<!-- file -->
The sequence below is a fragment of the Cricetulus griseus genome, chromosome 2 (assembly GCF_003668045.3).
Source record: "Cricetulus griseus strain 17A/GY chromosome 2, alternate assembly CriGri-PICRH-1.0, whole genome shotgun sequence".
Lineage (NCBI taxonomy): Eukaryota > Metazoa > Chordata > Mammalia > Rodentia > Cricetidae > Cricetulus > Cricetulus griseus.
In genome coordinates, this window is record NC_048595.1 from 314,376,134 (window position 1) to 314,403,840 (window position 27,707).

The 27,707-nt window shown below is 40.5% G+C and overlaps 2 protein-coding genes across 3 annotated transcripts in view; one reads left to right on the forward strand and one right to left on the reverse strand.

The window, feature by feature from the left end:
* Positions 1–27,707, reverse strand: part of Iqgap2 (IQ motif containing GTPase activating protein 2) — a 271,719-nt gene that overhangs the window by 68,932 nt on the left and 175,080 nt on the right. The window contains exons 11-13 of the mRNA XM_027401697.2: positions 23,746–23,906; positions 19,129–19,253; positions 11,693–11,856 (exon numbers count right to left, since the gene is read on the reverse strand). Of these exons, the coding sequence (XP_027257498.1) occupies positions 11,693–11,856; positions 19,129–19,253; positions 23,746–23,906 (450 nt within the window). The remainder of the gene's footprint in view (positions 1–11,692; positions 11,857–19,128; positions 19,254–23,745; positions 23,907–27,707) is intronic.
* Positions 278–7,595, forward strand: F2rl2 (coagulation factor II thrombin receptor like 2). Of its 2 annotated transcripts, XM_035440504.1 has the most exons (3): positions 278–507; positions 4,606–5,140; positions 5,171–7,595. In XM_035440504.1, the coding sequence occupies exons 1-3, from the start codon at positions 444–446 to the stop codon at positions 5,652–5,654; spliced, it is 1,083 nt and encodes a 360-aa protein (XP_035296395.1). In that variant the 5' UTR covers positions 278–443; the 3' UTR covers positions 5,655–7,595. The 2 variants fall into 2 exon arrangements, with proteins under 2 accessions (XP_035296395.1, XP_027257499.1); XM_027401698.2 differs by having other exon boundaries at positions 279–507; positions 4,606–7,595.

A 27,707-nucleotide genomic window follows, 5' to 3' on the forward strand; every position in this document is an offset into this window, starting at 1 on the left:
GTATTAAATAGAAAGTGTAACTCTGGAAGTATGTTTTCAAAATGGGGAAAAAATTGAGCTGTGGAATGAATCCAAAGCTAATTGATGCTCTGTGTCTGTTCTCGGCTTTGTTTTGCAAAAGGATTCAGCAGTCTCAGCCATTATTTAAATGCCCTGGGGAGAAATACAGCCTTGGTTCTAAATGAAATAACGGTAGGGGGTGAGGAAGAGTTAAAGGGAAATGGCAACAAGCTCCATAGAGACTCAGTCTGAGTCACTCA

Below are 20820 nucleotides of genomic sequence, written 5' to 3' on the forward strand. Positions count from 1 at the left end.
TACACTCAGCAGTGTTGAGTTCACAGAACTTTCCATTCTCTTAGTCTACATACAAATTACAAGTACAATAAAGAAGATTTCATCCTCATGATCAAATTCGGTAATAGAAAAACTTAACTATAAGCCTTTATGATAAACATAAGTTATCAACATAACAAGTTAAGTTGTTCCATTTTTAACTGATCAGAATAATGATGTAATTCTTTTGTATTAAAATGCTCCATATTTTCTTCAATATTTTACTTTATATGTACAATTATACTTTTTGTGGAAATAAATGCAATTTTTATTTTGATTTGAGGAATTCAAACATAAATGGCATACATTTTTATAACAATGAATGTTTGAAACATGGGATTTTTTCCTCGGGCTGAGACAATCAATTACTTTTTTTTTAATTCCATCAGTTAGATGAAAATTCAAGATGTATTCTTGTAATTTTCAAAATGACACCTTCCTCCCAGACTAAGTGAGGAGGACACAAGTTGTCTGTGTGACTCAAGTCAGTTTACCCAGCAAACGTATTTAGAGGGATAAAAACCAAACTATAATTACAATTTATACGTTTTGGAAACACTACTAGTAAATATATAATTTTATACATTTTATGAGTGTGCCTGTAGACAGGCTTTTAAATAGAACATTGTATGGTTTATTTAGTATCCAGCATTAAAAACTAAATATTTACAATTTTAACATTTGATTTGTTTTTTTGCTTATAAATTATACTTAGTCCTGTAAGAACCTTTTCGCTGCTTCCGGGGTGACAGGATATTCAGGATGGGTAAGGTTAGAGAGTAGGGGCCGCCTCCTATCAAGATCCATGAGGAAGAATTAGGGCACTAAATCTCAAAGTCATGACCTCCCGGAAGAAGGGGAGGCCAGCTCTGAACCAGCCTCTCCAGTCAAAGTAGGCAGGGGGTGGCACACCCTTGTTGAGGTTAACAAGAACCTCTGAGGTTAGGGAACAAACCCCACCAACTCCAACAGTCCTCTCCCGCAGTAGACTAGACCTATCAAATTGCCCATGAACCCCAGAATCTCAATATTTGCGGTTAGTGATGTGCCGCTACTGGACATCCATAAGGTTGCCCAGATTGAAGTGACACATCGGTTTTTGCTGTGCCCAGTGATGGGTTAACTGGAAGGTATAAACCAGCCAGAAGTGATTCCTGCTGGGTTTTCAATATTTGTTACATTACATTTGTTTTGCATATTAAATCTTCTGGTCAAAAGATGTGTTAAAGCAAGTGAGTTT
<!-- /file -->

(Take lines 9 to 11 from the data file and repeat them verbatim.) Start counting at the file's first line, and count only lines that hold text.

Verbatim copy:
A 27,707-nucleotide genomic window follows, 5' to 3' on the forward strand; every position in this document is an offset into this window, starting at 1 on the left:
GTATTAAATAGAAAGTGTAACTCTGGAAGTATGTTTTCAAAATGGGGAAAAAATTGAGCTGTGGAATGAATCCAAAGCTAATTGATGCTCTGTGTCTGTTCTCGGCTTTGTTTTGCAAAAGGATTCAGCAGTCTCAGCCATTATTTAAATGCCCTGGGGAGAAATACAGCCTTGGTTCTAAATGAAATAACGGTAGGGGGTGAGGAAGAGTTAAAGGGAAATGGCAACAAGCTCCATAGAGACTCAGTCTGAGTCACTCA

Below are 20820 nucleotides of genomic sequence, written 5' to 3' on the forward strand. Positions count from 1 at the left end.